By Wayne Jebian
A law passed by the General Assembly earlier this year will end remedial courses at community colleges throughout the state by the fall of 2014. For Connecticut’s Latino population, these courses have been a major point of entry into higher education; therefore, students and educators have expressed concerns about equal access once the law is fully enacted.
State Rep. Andres Ayala Jr. has spoken out against the measure. “I voted against the bill when it came up in the House,” Ayala said, stating that his opinion reflected those of college students in his district. “Students at Housatonic Community College [in Bridgeport] were very wary about that bill, and they were asking me to do everything that I could to not vote for it. They felt if not for those remedial courses, they wouldn’t be at the place where they are right now, which is taking regular classes and going through the process of getting their associates degrees.”
State Sen. Beth Bye (D-West Hartford), who sponsored the legislation, has been trying to explain to residents and educators that the law is in no way intended to put an affordable college education out of anyone’s reach. She is co-chair of the legislature’s Higher Education and Employment Advancement Committee.
According to Bye, the law is designed to make college less financially burdensome to students, increase graduation rates, and end the practice of holding back students in non-credit courses, which she sees as delaying their progress toward a degree.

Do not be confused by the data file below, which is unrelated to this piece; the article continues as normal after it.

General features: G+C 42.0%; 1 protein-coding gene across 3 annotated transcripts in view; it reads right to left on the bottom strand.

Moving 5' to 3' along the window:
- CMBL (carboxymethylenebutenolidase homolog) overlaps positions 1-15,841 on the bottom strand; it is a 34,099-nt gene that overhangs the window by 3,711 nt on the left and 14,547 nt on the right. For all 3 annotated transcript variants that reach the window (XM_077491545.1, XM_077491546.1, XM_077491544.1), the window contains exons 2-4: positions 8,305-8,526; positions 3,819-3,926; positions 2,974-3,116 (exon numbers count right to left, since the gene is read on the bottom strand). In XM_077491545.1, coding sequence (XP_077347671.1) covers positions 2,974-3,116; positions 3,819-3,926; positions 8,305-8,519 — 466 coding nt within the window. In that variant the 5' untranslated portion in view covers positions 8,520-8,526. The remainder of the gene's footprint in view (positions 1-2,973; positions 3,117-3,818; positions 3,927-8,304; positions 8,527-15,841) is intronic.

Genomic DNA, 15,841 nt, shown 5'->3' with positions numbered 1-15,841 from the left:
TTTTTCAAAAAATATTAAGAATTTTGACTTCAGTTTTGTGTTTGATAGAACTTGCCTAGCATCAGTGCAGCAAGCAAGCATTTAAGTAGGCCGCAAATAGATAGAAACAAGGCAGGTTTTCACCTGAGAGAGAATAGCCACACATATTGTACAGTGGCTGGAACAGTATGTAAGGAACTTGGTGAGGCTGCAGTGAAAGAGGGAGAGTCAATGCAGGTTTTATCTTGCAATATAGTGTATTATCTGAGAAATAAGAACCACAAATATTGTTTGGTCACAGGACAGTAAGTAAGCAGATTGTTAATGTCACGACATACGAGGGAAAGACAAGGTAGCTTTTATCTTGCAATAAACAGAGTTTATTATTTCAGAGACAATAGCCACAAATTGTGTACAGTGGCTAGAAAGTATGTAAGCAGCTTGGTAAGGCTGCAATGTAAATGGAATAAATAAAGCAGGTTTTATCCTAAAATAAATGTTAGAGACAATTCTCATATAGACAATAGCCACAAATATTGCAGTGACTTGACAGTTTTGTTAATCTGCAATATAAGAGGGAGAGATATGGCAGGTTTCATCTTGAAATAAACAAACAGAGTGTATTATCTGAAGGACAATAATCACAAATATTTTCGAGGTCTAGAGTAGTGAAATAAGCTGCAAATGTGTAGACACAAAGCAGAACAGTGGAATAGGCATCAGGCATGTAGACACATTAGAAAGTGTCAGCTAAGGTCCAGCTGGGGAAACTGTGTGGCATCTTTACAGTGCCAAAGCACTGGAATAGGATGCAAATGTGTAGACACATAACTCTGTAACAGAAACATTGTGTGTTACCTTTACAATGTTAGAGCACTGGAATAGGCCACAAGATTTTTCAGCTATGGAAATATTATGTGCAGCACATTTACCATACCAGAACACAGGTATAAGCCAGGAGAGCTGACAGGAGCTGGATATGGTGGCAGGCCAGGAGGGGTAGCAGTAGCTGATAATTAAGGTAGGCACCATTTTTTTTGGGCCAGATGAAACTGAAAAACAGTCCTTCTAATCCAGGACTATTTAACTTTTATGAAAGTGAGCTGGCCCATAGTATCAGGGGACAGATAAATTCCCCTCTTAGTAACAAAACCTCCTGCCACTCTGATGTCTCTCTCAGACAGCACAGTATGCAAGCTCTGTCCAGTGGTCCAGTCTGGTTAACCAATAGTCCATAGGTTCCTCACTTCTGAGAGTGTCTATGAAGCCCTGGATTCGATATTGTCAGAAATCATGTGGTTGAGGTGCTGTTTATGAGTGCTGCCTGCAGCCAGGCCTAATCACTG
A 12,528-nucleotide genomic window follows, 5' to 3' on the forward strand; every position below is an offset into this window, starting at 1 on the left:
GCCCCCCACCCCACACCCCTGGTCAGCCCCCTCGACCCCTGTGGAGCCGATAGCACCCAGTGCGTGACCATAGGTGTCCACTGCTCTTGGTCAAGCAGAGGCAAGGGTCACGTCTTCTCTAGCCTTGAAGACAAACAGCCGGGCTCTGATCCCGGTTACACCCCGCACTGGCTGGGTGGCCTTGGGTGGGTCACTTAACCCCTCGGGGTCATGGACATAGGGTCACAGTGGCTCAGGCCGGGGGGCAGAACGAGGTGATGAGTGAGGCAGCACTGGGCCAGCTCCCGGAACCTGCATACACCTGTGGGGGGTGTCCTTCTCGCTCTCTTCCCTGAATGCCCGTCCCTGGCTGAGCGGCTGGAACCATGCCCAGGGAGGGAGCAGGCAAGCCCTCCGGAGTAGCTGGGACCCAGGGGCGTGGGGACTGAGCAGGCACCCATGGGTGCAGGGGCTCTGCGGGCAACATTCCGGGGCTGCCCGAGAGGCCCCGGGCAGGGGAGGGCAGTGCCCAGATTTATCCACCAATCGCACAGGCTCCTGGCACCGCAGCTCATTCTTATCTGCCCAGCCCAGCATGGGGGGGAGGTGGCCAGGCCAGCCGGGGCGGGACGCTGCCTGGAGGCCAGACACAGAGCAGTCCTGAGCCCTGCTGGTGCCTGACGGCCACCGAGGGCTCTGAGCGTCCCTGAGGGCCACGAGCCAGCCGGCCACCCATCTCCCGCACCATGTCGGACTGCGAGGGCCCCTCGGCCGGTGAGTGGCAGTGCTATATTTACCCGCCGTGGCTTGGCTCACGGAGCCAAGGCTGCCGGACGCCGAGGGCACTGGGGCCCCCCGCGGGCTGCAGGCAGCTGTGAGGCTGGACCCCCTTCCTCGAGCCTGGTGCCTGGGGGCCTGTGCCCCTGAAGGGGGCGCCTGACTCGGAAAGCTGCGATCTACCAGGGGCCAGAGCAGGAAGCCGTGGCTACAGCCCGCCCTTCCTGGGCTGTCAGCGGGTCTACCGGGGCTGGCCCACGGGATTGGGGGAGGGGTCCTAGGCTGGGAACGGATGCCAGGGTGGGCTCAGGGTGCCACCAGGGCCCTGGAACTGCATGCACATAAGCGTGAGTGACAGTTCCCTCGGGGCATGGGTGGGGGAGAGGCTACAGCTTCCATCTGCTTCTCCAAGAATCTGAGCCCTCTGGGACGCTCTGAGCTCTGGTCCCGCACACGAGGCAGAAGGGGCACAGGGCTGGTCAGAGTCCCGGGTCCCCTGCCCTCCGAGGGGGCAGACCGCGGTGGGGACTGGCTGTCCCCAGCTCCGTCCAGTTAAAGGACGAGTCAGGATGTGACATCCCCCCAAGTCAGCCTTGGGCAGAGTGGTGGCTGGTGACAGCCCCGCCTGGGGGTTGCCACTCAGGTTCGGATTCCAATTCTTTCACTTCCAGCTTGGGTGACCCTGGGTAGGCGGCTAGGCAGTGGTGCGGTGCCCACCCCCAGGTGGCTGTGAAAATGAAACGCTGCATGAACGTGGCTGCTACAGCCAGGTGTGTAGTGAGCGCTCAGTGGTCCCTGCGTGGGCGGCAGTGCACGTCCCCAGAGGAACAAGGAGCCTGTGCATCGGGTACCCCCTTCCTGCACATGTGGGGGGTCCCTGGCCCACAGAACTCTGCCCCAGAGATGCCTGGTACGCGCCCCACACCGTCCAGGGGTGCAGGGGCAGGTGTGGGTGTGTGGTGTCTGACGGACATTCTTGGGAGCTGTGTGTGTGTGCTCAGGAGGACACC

“At University of Maryland, Baltimore, twice as many kids were graduating when they didn’t have to go into remediation,” Bye explained. “I’ve talked to many students with personal stories who felt totally prepared to take English who were not allowed. I live in a district that allows any high school student who wants to try to take AP classes to do so. Ten years ago, teachers would say, ‘these kids cannot possibly take AP,’ and now both of the district’s high schools are in the top 10.”
One reason that Bye has had difficulties in getting her message heard is that the law itself contains few specifics besides ending the remedial courses. Regarding what the alternatives will look like, the law states: “The Board of Regents for Higher Education, in consultation with Connecticut’s P-20 Council and the faculty advisory committee to the Board of Regents for Higher Education, shall develop options for an intensive college readiness program.” The P-20 Council supports collaboration among four sectors – early childhood, K-12, higher education and workforce training – to create an education and career pathway for the maximum number of skilled people in Connecticut with a postsecondary degree or other credential, according to its website.
In spite of Bye not getting positive response with her new law, it appears it’s here to stay. Ayala, who starts in the State Senate in January, said, “I am not sure a challenge would get any traction because of the overwhelming support for the legislation.”
One thing that the law does prescribe is “a maximum of one semester of remedial support that is not embedded.” According to Bye, allowing for a single semester of remediation was a point added to the original version of the bill at the request of officials from Capital Community College in Hartford, which is headed by a Latino college president and has a largely Latino student body.
“Our urban centers are Ground Zero when we’re talking about the achievement gap,” said Ayala, “so we really need to be careful when we’re talking about pulling away some of the resources that are needed for some of our students. If these students aren’t able to get some of the additional remedial work that they need, they would never be able to aspire to go to college and get those associates degrees.”
Among those who took developmental courses at community college and went on to pursue higher degrees is current Hartford Mayor Pedro Segarra. On a recent visit to Capital Community College, Segarra talked about his own education and how these writing classes made the difference for him.
By Wayne Jebian